Omar offered to end the strike on the condition that the Danish Immigration Service processed the roughly 30 cases that were, in his eyes, the most pressing. He also promised that the Syrians would form a committee, telling the authorities that if conditions did not improve, he and his fellow strikers would return.

“I thought that talking to the Immigration Service on behalf of a committee, which represents a lot of people, would be more efficient. It is just a more diplomatic way to put pressure on the people processing the family reunification cases. I also told the Immigration Service that if they don’t make an effort to process the cases that the committee views as the most desperate, we could declare a hunger strike again. And this time we will come back in big numbers – and we will be organised,” he says.

Omar is now in the process of setting up the committee, which he has called the Syrian Refugee Help Committee. He estimates that it will have over 2000 members.

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Case delays
Omar Martini is not the only one who believes the cases are being delayed on purpose. The new Liberal Party (Venstre) government has publicly stated that it wants to make Denmark less attractive to refugees, and integration minister Inger Støjberg wants to put adverts in foreign papers to persuade refugees to seek asylum in countries other than Denmark.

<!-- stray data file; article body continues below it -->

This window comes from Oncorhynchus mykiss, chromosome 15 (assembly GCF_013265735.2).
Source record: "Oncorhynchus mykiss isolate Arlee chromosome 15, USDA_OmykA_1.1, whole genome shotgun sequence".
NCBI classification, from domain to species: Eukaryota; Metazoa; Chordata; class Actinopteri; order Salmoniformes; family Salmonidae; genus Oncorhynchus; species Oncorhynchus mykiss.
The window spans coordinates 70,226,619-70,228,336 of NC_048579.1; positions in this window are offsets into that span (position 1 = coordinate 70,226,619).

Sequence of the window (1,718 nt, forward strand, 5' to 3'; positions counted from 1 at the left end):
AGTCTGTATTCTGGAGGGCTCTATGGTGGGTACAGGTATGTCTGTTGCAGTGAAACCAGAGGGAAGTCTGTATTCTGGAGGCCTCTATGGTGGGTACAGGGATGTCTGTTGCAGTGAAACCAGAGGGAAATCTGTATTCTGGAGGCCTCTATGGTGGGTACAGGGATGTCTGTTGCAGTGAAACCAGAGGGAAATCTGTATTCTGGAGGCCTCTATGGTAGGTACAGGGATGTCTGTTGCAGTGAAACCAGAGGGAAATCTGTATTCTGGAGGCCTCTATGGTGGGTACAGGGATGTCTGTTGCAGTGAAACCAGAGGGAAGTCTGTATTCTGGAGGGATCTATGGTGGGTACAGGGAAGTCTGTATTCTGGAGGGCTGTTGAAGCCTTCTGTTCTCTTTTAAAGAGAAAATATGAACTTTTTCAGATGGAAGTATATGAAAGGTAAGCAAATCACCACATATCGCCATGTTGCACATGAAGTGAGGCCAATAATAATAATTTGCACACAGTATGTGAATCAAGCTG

Law student Asrin Mesbah, who is a part of the refugee network Venligboerne (Friendly Residents) and has done pro-bono work for many Syrians seeking family reunification, is in no doubt as to whether the Danish Immigration Service is making the application process overly complicated on purpose.

“I have seen so many examples of applicants not being helped properly by the Immigration Service. The communication is almost non-existent, so when you decide to provide the applicants with hardly any information at all, it is no wonder that the applications are often lacking in some way. I have 50 cases pending at the moment. They have all been delayed by small details like this. It just does not seem proportional,” she says.

She goes on to explain that if an application is lacking a signature or a copy of a marriage certificate, for example, the Immigration Service is entitled to file the case away in the so called ‘screening period’ until the application is complete. When applicants are able to provide the missing elements, the whole process starts over – thereby delaying the case significantly.

Mesbah is worried that Støjberg has directly requested that the Immigration Service delay as many cases as possible.

“I am afraid that the Immigration Service is being dictated to by the Ministry of Integration to reject and delay as many cases as possible until the government tightens up the rules,” she declares.